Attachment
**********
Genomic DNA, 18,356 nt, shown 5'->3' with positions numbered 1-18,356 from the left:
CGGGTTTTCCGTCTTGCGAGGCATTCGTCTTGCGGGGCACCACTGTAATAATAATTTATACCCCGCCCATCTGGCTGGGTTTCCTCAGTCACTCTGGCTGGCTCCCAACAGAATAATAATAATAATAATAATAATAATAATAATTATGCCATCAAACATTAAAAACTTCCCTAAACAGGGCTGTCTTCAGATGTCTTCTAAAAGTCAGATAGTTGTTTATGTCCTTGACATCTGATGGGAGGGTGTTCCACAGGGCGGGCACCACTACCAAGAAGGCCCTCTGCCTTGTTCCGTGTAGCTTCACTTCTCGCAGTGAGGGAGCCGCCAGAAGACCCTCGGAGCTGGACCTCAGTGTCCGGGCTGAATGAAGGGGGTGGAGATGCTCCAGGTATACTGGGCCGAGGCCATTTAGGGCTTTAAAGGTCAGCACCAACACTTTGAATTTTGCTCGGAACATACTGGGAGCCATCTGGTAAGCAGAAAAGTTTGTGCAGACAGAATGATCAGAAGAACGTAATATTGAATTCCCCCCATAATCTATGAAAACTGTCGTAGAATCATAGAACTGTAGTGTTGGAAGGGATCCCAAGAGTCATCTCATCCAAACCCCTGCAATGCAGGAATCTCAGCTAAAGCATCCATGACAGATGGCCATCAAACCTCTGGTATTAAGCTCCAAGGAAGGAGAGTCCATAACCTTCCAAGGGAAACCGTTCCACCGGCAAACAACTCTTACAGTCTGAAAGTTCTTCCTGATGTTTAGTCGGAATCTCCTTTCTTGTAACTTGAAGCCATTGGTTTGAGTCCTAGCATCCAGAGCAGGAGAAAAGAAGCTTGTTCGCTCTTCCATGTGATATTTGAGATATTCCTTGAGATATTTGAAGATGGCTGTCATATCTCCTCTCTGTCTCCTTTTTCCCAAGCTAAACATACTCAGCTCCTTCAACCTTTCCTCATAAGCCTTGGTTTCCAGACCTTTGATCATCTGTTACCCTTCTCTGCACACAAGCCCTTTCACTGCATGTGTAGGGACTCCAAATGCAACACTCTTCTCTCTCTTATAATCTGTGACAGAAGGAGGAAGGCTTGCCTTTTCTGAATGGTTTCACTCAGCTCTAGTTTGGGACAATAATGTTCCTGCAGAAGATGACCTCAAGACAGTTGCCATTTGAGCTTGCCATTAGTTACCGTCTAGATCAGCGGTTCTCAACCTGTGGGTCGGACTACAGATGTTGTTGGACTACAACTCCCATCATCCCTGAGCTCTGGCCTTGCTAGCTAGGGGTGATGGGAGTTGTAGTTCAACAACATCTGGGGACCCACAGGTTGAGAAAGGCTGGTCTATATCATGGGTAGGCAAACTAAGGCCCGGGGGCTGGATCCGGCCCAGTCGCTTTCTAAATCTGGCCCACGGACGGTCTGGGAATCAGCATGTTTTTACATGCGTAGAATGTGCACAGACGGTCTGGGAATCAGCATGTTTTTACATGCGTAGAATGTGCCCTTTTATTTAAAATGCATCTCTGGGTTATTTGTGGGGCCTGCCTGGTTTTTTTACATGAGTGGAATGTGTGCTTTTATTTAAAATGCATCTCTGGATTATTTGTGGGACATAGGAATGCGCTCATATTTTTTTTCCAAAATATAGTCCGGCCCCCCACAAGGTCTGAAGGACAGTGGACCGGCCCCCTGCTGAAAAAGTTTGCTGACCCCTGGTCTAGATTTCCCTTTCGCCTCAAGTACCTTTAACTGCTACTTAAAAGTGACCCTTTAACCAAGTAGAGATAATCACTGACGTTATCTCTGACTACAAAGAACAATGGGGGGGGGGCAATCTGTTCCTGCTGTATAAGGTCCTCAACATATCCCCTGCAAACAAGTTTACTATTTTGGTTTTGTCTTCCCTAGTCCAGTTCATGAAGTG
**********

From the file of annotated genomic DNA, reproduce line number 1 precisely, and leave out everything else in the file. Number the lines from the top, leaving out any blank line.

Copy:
Genomic DNA, 18,356 nt, shown 5'->3' with positions numbered 1-18,356 from the left: